This section is from the book "British Wild Flowers - In Their Natural Haunts Vol5-6", by A. R. Horwood. Also available from Amazon: A British Wild Flowers In Their Natural Haunts.
The habitat of this plant is chalk downs. The habit is erect or ascending. The stems are numerous, smooth, or slightly hairy. The radical leaves are long-stalked, oblong, lance-shaped, rarely heart-shaped, scalloped, toothed, the stem-leaves linear, lance-shaped, stalkless. The bracts are short, oblong, linear, acute. The flowers are deep-blue, in round terminal heads, oval in fruit. The calyx-tube is short, with triangular lobes. The corolla-lobes are free to the base at length. The capsule is short, 2- to 3-celled. The stigmas are 3. The plant is 4-15 in. high, flowering in July and August, and is a herbaceous perennial.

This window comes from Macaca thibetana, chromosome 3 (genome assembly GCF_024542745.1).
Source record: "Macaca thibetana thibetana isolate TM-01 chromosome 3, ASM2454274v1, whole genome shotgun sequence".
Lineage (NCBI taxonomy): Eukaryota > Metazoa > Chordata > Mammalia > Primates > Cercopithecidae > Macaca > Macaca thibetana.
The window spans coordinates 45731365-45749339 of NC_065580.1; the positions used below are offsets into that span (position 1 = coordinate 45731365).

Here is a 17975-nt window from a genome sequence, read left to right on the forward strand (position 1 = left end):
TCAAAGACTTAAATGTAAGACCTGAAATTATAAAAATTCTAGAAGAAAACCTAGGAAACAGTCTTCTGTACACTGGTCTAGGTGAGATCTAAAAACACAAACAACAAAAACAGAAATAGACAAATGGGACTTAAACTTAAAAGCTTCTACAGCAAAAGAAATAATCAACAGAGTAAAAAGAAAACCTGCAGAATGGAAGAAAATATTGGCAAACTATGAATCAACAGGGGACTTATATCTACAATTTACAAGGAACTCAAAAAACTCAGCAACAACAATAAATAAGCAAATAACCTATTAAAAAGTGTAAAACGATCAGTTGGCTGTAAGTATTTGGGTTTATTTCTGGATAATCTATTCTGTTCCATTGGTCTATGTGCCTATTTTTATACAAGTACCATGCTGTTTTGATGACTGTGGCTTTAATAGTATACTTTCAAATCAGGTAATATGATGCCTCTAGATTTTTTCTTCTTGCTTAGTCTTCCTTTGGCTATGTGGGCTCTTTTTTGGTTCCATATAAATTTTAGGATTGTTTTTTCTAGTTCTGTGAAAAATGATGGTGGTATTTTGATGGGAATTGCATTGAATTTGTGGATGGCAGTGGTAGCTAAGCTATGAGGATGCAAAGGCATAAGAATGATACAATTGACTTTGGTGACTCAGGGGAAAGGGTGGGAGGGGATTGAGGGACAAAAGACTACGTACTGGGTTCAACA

The habitat of this Campanula is dry calcareous pastures and downs. The plant is erect. The stem is simple, rounded, angular, short, leafy, slender. The plant is downy. The rootstock is short and stout. The leaves are hoary below, rough, oblong to lance-shaped, scalloped, finely toothed. The radical leaves are long-stalked, oblong, egg-shaped, heart-shaped. The upper leaves are half-clasping, stalkless, egg-shaped, acute. The bracts are egg-shaped, with a long, narrow point, shorter than the flowers. The flowers are bright-blue, erect, stalkless, in a leafy terminal head, with axillary buds below. The central flower opens first. The corolla is funnel-shaped, large, downy. The lobes are bent back and acute. The calyx-tube is short, inversely conical, 5-ribbed, the lobes egg-shaped. The capsule is short, with basal valves. The plant is 2-18 in. high, flowering in July and August, and is a herbaceous biennial.